Harvey H. Jackson: A trip to the Georgia Dome
Sep 06, 2012 | 2243 views |  0 comments | 10 10 recommendations | email to a friend | print
Last Saturday, my family and another family and assorted children — ours, theirs, friends’ — went to see Auburn play Clemson in the Georgia Dome. It was the second contest of the 2012 Chick-fil-A Kickoff Game Weekend. The night before, Tennessee had whipped North Carolina State to give the SEC a one-victory edge.

We decided not to drive into Atlanta. Driving and parking in the big city is a nightmare for small-town folks like us, so we figured the best thing to do was drive to the first MARTA station, leave the car and take the train in to the game.

We figured right.

As soon as we got into the station, there were MARTA employees who took one look at our Auburn gear and our bewildered expressions and rushed to help us get tickets and point us to the right train — I suspect the same thing was happening at MARTA stations on the other side of town where bewildered South Carolinians in Clemson gear were being helped by equally sympathetic employees. Truth is, Clemson and Auburn have a lot in common. Both share land grant, agricultural and engineering roots and are traditionally looked down on by a more “elite” in-state rival. Indeed, Clemson is sometimes called “Auburn with a lake.” There are supporters of both schools who take this as a compliment.

Yet, despite the similarities, the rivalry is keen (but not bitter) and fans on both sides are loyal to their team, win or lose, but mostly win.

My lovely wife, who should be hired to organize the world, got us all tickets to the Chick-fil-A “Fan Zone,” an extravaganza of booths and games and food and fun in an exhibition hall next to the Dome. That way, we could arrive early, have lunch, do things and then go to the game.

I was excited about this because I like Chick-fil-A.

Now, please don’t consider this a political statement. Over the years, I have eaten food prepared by racists, church ladies, limousine liberals, drawbridge Republicans, illegal immigrants and those who want to load-’em-up-and-ship-’em-back. I have been able to get past the political issues involved because I liked the food.

I was also looking forward to a Chick-fil-A lemonade.

Only when we got there, Chick-fil-A wasn’t serving lemonade. I didn’t want a soft drink, so I went to a nearby booth and bought a beer. Savoring the irony of replacing born-again Christian lemonade with a Miller Lite, I ate my meal. It was good.

Then we went to Tiger Walk.

Since both teams have Tigers for mascots, and since both have similar traditions where the teams are greeted by a double line of fans, the folks in charge of running the show had marked off two “walks” — one for Clemson and one for us. Only problem was that for the Clemson players to get to their fans, they had to walk through a gauntlet of Auburn supporters.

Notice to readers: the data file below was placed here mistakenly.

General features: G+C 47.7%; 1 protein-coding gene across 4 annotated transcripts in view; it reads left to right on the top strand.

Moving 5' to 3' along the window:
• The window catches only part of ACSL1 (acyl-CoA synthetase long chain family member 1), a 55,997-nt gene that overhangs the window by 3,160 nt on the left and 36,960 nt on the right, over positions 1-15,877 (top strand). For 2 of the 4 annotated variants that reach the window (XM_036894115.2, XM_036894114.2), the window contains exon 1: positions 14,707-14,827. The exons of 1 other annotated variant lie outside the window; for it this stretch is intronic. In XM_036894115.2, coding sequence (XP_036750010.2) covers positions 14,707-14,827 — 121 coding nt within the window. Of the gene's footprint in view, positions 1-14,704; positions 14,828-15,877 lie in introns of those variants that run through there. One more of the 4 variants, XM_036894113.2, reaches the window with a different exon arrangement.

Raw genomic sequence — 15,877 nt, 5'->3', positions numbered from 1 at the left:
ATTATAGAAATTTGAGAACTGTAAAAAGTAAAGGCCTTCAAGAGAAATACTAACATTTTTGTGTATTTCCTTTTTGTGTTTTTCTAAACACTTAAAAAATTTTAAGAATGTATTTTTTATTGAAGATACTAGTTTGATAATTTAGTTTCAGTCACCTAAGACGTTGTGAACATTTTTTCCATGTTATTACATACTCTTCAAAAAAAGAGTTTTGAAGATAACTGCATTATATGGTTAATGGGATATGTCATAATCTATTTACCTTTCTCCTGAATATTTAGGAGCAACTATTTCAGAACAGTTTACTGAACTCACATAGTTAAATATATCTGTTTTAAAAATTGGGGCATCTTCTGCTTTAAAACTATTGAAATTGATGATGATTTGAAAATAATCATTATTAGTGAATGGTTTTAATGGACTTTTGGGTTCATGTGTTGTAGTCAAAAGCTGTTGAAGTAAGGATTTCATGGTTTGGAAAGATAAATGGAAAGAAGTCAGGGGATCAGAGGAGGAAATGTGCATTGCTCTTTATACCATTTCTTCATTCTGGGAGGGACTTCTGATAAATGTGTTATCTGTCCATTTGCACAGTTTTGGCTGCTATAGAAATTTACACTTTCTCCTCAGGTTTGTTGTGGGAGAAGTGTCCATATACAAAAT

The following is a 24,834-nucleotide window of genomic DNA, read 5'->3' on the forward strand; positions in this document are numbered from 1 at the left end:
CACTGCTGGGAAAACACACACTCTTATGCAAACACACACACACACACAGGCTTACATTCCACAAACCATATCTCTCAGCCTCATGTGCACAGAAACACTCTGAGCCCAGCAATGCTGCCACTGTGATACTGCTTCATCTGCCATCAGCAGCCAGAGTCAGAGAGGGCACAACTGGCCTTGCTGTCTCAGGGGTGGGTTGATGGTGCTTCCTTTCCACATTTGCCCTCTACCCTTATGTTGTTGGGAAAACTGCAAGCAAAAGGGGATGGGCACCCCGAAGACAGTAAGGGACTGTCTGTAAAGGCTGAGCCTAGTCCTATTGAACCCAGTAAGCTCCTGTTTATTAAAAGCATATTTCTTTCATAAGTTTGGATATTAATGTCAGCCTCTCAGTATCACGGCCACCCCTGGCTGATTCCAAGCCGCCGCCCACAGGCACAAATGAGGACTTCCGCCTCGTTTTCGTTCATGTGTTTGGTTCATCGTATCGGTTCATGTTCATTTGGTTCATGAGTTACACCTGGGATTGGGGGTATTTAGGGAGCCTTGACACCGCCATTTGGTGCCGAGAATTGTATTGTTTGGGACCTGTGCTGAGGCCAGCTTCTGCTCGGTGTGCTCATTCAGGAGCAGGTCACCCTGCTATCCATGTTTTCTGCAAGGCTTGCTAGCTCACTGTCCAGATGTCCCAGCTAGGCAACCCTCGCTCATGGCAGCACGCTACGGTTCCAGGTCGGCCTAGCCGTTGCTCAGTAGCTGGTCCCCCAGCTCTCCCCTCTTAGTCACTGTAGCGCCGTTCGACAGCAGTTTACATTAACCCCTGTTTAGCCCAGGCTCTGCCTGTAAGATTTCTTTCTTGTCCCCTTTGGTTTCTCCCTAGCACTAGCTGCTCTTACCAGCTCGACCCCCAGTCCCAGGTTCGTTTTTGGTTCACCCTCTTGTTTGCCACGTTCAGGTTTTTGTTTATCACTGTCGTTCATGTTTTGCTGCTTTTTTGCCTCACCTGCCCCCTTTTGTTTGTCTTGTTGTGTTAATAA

Out the Clemson players came, looking a little bewildered to be greeted by fans of the other tigers, but instead of booing, as more crass partisans might have done, Auburn fans chanted “SEC, SEC, SEC” — conference loyalty. The Clemson team moved on to its supporters, who cheered them mightily.

Meanwhile, over at the Auburn Tiger Walk, security personnel were making sure there was room for the players and coaches to get through. Then, just as the first Auburn players emerged, the security guard next to me reached in his back pocket, pulled out an Auburn cap, and planted it firmly on his head. Sometimes there is no room for neutrality.

That done, we visited more booths and displays and signed up for more prizes, giving the companies our email addresses and vital statistics in return for the vain hope that we might win something.

Then we went to the game.

Now folks, I understand the economics of “if you want it, you have to pay for it” and “let the buyer beware,” but at the Georgia Dome, those principles got out of hand.

It was bad enough to have to shell out $8 for a Papa John’s personal-size pan pizza, which, judging from the box, was going to be about the size of a small Frisbee. However, imagine my shock and disappointment when I opened it to find something so small that it would not even make a decent slice at an average pizzeria. Washing it down with a $6 beer that you can get for a third of that price at any self-respecting convenience store did little to improve my attitude.

Then my team lost.

Afterward, we piled back on the train, packed together like friendly sardines, rode back to our cars and from there drove home.

And yet, despite it all, I had fun.

I just don’t want to go back anytime soon.

Harvey H. (Hardy) Jackson is Eminent Scholar in History at Jacksonville State University and a columnist and editorial writer for The Star. Email: hjackson@jsu.edu.
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